This week’s installment of Ten Questions features Yxta Maya Murray, whose latest novel, Art Is Everything, will be published in January by TriQuarterly Books. In Art Is Everything, Chicana performance artist Amanda Ruiz navigates critical points in both her art practice and personal life. She has a residency lined up at the Guggenheim, among other honors, but frets over becoming compromised by institutions. She’s madly in love with an actuary named Xōchitl Hérnandez, but Xōchitl has recently announced she wants a child—and Amanda worries a baby would disrupt her most ambitious projects. Then a death and an incident of violence shake her further. Shifting in form from critical essay to Wikipedia post to Snapchat message, Art Is Everything is a whip-smart and intimate portrait of ambition and survival, love and loss in the contemporary age. “In Amanda Ruiz, Yxta Maya Murray has created a character that is fresh and sassy and unlike any I’ve encountered in recent fiction,” writes Alex Espinoza. Yxta Maya Murray is a writer and law professor living in Los Angeles. She is the author of several previous novels, including The Queen Jade and The King’s Gold. Her writing has also appeared in the Georgia Review, the Los Angeles Review of Books, Ploughshares, and the Southern Review, among other publications.
1. How long did it take you to write Art Is Everything?
Two and a half years. I’d stopped writing fiction for about eight years, but I had a big surgery in 2015, and in the aftermath I began furiously banging out passages on art, ambition, longing, and survival that wound up becoming the novel.
2. What was the most challenging thing about writing the book?
It wasn’t challenging. I leapt into it and wrote it like a banshee. Not all projects come to me as ferociously though.
3. Where, when, and how often do you write?
I write in my bed because I blew my neck out editing my fourth novel at my work desk and had to run around with a padded neck brace for two months. Now I flounder amongst the pillows and bash away at it, so to speak. I write in the morning after running, if I can. I try to do it every workday. I used to write through the weekends but then found that wasn’t good for my relationship. “I can’t! I’m writing!” Ugh.
4. What are you reading right now?
I just finished Yukio Mishima’s The Temple of the Golden Pavilion, which is about a guy who wants to burn down the most beautiful thing in the world. The last line is so, so boss: “I wanted to live.” I’m also careening through Iris Murdoch’s An Accidental Man—I can’t get enough of her Oxford drama and all of the philosophical sex. Camilo José Cela’s great experimental novel about the Spanish Civil War, San Camilo, 1936, recently almost broke my mind, but I coped by reading only ten pages every morning and then journaling about it. It’s got to be a precursor to Roberto Bolaño’s 2666, one of my favorite novels even though I still don’t know if it’s a feminist revolution or snuff porn. The misogyny in San Camilo, 1936 is bionic. Another good ending though.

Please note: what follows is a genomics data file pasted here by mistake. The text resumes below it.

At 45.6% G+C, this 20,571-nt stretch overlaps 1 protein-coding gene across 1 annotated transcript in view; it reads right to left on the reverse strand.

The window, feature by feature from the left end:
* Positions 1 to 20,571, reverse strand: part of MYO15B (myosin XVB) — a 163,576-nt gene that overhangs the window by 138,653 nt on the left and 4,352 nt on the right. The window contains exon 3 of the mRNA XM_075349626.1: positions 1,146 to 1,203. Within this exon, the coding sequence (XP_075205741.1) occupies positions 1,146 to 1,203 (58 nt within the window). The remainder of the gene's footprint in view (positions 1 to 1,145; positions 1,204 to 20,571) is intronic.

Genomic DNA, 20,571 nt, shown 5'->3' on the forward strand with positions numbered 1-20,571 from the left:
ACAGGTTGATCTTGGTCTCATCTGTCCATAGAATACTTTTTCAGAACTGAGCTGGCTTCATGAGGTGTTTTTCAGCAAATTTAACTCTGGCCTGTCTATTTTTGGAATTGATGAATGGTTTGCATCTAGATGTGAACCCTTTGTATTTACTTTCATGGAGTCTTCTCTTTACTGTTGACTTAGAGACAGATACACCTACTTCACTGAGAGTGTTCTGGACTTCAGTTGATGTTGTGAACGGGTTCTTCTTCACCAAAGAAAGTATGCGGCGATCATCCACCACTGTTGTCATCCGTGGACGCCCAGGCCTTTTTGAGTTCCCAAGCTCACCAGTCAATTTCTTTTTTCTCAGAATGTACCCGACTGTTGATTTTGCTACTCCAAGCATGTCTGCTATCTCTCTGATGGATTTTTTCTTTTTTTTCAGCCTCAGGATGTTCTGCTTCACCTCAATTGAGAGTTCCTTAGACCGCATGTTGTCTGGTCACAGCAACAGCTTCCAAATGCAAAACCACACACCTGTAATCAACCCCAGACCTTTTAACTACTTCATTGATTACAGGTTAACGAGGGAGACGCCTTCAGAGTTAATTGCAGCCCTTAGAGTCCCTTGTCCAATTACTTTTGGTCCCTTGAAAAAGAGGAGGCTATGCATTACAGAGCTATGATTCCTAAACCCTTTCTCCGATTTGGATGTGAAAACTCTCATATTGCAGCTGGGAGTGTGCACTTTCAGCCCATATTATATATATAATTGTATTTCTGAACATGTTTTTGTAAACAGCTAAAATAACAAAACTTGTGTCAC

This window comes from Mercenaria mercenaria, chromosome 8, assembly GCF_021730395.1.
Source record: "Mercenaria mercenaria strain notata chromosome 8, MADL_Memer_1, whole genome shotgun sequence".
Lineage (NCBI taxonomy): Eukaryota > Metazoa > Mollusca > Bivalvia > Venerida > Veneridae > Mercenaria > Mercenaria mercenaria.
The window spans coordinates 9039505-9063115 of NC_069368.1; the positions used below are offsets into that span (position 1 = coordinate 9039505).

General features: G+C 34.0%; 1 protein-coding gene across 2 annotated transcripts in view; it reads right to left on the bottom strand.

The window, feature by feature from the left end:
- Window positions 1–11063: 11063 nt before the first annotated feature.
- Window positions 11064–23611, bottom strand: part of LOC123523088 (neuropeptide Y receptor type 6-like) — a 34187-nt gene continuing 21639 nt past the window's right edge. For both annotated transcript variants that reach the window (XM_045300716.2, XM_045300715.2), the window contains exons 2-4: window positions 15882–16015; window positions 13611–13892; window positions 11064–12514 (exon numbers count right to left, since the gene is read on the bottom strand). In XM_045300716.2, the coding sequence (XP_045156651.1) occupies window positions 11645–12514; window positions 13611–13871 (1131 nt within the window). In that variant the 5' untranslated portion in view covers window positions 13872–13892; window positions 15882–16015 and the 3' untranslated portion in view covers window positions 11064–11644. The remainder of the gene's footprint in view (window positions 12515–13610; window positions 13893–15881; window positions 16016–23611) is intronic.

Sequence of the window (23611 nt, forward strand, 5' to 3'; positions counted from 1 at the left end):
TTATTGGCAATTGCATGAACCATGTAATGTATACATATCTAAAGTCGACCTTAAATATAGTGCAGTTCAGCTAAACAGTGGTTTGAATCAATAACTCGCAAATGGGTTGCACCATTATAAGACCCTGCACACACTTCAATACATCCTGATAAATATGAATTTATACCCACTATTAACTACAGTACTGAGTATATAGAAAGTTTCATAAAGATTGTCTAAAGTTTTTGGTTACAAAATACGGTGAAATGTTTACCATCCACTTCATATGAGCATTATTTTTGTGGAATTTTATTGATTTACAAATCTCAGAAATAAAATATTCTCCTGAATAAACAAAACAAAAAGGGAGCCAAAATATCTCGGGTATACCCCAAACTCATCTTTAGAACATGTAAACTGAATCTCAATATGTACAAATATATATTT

5. Which author, in your opinion, deserves wider recognition?
Carribean Fragoza’s writing is passionate and precise. Her gorgeously goth book of short fiction, Eat the Mouth That Feeds You, is coming out from City Lights Publishers in March. Maceo Montoya’s Preparatory Notes for Future Masterpieces is an electric bildungsroman that University of Nevada Press will publish in April. Anaïs Duplan’s Blackspace: On the Poetics of an Afrofuture just came out from Black Ocean Press. Duplan writes about aesthetic strategies that can help create liberation and chronicles his own gender transition journey. “I have discovered that when I experience what is universal in me, I may leave my individual oppressions behind,” Duplan writes. Essential and irresistible.
6. What is the biggest impediment to your writing life?
7. What is one thing that surprised you during the writing of Art Is Everything?
I dash about the world thinking that I’m relatable, low-key, and have a totally accessible emotional style, but in the writing of the novel I learned that I just might be the human equivalent of habanero chilies or Vegemite.
8. What, if anything, will you miss most about working on the book?
My protagonist, Amanda Ruiz. She wears slashed Reagan/Bush campaign jerseys as couture and can make awesome art out of Styrofoam and tears.
9. Who is your most trusted reader of your work and why?
This is a hard question for me. Virginia Barber used to be my agent, and she was a god. Rest in peace.
10. What’s the best piece of writing advice you’ve ever heard?
I started writing in 1995 during a federal clerkship for a district court judge in the Central District of Los Angeles. It was a lot of intimidating work, and I would try to write at night and on the weekends. I would cry at my computer like I was Kafka collapsing under his desk at the Workers’ Accident Institute for the Kingdom of Bohemia. But then I read a Michiko Kakutani New York Times review of some writing advice book I don’t remember the name of, and she relayed that the book said that you should just write a page a day. A page on my computer was twenty-six lines. I wrote a page a day come hell or high marital dudgeon and pushed out three books that way.